And to add some nuance to that: Jesus, Paul and every follower of the Way for the first three centuries AD were Jewish, so a Jew is typically not someone who rejects Jesus as the Messiah. Christianity the way we know it didn't get going until the fourth century, when Constantine made it the state religion. Ever since its inception, Christianity has always been a reboot of Roman imperial theology, and the Reformation added to its basic premises a revived form of Platonic and Aristotelian thought that ultimately resulted in modern Evangelical and Pentecostal sects, which are entirely pagan and polytheistic in essence and have nothing to do with the gospel of Jesus Christ.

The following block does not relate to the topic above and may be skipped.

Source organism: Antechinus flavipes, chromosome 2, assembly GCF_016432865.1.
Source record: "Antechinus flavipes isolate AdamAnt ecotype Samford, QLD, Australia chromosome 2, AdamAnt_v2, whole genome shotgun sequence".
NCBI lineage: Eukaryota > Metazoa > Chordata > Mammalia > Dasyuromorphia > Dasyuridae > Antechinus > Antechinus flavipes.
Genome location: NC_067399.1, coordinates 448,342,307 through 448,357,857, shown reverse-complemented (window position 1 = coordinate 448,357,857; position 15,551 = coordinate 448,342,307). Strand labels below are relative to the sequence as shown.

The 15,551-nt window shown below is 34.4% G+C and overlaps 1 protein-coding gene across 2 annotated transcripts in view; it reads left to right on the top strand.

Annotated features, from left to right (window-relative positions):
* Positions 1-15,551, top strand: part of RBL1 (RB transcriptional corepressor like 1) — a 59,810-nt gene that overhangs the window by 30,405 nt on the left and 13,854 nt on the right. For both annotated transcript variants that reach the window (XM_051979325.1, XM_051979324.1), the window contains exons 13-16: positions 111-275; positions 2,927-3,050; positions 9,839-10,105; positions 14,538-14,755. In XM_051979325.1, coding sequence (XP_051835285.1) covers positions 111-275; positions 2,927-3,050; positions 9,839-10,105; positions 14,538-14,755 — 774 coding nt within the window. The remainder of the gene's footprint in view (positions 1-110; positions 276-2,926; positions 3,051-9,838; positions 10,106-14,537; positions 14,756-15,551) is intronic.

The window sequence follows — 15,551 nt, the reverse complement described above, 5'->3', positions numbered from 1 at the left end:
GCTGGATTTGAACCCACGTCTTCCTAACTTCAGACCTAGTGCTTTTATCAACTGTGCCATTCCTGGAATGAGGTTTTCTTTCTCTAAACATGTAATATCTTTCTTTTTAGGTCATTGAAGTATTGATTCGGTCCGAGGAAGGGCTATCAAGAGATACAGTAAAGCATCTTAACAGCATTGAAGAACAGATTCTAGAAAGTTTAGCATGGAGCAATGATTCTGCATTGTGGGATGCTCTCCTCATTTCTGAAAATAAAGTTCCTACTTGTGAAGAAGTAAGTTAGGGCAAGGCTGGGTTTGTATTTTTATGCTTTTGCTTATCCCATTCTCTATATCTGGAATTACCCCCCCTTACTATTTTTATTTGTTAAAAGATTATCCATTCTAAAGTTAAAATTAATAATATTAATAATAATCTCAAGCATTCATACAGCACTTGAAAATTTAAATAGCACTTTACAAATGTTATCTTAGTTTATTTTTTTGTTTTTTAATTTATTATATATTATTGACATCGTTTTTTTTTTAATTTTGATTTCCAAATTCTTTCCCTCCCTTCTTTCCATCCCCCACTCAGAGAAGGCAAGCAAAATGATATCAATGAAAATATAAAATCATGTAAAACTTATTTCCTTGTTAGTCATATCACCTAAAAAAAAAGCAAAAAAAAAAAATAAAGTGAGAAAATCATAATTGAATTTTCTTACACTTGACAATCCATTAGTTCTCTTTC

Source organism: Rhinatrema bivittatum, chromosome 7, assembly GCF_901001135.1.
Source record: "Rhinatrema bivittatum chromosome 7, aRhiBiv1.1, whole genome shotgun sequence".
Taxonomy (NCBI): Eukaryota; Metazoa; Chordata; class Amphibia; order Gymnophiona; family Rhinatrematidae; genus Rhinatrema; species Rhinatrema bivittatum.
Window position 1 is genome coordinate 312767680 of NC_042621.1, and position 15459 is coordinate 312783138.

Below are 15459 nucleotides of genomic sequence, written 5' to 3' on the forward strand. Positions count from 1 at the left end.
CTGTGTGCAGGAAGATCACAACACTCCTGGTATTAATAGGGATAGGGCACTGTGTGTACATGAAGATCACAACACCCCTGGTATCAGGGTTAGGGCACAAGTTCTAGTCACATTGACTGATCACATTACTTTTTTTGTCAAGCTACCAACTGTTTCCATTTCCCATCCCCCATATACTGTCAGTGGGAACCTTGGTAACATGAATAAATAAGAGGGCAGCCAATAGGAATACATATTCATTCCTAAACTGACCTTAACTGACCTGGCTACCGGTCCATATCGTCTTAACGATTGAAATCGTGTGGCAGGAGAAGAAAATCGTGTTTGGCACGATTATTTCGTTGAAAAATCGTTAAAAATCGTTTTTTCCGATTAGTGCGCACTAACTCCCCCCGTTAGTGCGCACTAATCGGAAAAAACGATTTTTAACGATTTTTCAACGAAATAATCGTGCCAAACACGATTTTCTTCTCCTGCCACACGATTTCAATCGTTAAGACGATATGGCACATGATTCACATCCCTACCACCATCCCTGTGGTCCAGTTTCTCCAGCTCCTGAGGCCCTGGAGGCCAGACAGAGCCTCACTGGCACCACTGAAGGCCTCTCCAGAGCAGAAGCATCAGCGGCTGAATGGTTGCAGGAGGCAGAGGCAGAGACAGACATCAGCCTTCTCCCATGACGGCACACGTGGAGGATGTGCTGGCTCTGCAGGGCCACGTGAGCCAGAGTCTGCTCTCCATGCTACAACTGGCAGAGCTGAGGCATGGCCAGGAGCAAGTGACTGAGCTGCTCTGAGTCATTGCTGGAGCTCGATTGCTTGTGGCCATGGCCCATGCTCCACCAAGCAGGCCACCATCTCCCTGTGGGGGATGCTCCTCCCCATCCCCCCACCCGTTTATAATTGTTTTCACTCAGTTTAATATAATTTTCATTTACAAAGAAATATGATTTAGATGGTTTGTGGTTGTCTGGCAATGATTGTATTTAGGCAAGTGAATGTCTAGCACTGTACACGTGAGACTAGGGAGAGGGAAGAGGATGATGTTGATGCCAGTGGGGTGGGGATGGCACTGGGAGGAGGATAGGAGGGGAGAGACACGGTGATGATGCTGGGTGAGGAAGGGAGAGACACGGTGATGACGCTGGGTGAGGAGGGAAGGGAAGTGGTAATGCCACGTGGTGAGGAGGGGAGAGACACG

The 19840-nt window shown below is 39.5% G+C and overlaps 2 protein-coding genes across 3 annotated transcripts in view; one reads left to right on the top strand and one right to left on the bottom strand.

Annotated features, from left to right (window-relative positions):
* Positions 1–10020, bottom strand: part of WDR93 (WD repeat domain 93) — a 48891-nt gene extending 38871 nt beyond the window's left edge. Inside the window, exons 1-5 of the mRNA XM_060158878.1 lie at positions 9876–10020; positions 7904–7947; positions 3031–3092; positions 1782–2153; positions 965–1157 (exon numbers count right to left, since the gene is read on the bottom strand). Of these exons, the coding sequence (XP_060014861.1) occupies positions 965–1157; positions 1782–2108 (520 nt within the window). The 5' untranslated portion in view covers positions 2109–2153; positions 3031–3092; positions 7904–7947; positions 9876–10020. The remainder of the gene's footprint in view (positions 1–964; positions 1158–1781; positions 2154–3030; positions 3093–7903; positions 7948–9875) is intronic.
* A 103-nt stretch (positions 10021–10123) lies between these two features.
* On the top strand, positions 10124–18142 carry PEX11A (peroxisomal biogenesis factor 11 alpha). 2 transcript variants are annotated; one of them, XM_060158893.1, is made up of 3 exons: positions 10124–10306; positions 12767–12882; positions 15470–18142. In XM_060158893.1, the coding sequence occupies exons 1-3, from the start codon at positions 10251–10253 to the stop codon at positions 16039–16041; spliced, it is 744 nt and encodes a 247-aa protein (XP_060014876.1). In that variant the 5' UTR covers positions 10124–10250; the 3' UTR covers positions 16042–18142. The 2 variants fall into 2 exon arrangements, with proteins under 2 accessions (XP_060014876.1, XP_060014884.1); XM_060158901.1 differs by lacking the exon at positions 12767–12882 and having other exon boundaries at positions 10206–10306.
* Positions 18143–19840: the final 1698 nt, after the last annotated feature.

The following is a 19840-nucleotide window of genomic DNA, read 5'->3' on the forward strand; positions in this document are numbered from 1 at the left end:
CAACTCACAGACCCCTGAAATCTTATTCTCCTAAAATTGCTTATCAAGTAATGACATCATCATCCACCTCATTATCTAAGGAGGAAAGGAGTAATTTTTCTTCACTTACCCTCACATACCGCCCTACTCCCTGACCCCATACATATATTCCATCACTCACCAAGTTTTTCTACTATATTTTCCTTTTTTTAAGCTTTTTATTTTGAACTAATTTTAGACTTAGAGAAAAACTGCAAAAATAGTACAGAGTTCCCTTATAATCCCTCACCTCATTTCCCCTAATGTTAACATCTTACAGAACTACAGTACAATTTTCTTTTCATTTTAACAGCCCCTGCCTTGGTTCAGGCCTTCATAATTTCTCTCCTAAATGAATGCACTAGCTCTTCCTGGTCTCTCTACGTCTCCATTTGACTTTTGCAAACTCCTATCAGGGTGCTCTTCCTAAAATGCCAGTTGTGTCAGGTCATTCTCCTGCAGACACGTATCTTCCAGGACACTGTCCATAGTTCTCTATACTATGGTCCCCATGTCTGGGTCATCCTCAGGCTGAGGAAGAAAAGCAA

The gospel of Jesus Christ, which Paul preached onto the polytheistic Roman world, concerned a radical monotheistic worldview: the idea that the entire natural world runs, not on the whims of gods or human governors, but on one single law that works always the same for everybody, everywhere. That law can be learned so that the world can be mastered. That law crystalizes organically in the collective minds of men (rather like a child), when these men are free to settle naturally in their own understanding, and are free to engage others and are willing to learn from the practical knowledge of others.
The human understanding of this natural law results in useful technologies that make the world a better place for everybody. It gave the world language and script, metallurgy, medical science and statecraft (and the weekend and the holiday). And it will ultimately result in the descent of the New Jerusalem, which is a city, and therefore a technological thing. It will be the most extended version of the tabernacle, where God first met mankind, and which was also a technological complex (Exodus 31:1-11).